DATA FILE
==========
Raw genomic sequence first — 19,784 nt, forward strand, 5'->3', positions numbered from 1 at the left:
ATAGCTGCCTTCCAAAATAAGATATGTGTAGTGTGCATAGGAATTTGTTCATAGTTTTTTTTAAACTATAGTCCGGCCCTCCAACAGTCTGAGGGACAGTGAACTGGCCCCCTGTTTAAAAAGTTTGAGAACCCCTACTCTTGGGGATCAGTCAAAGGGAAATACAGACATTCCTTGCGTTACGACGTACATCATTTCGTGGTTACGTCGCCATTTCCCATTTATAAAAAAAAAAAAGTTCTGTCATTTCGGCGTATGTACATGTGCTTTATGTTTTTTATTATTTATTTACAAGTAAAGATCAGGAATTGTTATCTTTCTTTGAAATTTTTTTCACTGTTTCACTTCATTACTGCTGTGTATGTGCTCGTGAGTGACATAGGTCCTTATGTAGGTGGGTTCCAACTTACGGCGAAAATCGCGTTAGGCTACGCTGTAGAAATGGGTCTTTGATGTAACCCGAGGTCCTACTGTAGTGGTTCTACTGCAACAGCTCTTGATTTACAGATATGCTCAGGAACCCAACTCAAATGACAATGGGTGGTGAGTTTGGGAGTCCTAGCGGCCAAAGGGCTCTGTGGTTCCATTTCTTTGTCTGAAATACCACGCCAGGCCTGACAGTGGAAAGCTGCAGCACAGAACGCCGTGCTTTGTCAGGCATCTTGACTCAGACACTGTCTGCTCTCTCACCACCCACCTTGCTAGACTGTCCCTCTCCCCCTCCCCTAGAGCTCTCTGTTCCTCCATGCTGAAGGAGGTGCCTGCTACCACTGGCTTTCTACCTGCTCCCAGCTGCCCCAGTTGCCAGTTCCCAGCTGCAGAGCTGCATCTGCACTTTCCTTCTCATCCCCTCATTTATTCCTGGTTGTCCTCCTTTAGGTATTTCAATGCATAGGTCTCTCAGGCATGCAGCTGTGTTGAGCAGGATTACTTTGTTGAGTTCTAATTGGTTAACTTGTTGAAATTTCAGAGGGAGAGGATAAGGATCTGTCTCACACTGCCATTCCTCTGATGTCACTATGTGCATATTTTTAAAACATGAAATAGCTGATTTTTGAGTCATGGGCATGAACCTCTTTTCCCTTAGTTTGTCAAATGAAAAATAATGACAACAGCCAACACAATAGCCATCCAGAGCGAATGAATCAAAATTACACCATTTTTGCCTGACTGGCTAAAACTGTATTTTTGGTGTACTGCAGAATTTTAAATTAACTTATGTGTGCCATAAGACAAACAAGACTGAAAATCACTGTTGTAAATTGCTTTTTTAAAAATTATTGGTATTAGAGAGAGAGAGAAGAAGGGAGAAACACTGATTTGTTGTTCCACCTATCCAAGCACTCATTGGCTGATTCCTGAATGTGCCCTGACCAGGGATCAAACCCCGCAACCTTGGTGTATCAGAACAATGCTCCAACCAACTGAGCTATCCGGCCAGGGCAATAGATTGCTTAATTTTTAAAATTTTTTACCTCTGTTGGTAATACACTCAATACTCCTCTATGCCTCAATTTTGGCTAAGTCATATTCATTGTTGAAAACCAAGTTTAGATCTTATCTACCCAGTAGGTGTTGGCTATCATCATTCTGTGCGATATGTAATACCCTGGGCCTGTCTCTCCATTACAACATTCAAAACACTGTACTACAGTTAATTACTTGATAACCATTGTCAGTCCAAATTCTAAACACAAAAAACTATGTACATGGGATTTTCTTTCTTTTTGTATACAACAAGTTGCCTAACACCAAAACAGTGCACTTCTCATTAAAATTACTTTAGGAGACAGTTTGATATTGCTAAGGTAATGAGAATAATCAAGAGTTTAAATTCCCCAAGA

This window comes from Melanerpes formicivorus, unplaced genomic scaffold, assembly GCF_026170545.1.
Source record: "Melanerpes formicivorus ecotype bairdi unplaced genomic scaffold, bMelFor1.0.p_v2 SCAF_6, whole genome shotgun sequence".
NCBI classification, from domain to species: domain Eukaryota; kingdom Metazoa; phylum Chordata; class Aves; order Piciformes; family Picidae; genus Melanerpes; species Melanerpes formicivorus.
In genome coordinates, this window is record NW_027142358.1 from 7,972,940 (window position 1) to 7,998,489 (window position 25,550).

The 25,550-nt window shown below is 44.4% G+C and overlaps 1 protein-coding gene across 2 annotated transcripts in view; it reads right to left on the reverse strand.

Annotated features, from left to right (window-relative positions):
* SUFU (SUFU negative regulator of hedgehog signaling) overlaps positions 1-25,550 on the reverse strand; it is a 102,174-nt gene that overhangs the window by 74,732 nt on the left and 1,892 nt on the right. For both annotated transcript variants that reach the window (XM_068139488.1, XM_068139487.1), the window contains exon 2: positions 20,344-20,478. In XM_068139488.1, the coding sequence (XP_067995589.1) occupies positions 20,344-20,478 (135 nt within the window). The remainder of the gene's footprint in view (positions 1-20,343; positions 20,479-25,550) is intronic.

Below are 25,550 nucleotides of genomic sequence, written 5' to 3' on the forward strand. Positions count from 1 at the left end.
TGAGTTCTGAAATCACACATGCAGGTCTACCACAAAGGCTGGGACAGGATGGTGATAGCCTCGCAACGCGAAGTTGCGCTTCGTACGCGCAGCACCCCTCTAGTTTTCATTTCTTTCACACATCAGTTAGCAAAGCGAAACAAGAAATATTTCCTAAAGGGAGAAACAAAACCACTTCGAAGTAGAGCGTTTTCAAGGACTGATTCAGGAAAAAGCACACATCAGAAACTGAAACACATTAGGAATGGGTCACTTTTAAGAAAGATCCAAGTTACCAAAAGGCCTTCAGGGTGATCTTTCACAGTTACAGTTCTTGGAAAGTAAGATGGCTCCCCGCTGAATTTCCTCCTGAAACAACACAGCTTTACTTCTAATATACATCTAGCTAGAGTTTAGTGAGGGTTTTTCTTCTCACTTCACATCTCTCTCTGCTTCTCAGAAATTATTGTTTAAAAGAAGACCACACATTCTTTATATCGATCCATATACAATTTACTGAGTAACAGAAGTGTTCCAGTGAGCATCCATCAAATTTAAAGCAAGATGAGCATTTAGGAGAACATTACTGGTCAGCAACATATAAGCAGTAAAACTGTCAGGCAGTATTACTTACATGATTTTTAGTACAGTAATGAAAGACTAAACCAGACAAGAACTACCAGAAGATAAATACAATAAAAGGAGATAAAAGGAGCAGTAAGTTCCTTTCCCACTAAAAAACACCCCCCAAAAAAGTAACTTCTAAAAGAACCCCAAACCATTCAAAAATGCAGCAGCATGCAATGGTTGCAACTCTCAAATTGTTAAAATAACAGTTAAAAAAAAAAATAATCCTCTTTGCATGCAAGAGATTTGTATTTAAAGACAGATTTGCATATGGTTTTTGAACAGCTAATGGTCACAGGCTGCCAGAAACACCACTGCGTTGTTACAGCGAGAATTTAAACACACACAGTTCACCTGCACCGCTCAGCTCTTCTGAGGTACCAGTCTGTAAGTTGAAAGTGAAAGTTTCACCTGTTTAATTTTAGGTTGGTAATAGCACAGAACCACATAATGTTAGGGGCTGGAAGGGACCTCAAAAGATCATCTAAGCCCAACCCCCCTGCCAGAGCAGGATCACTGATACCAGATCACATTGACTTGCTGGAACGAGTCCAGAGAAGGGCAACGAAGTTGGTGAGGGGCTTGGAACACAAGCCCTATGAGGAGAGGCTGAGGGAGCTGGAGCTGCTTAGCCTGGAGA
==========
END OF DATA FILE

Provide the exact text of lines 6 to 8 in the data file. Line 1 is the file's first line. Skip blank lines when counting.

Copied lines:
In genome coordinates, this window is record NW_027142358.1 from 7,972,940 (window position 1) to 7,998,489 (window position 25,550).

The 25,550-nt window shown below is 44.4% G+C and overlaps 1 protein-coding gene across 2 annotated transcripts in view; it reads right to left on the reverse strand.

Annotated features, from left to right (window-relative positions):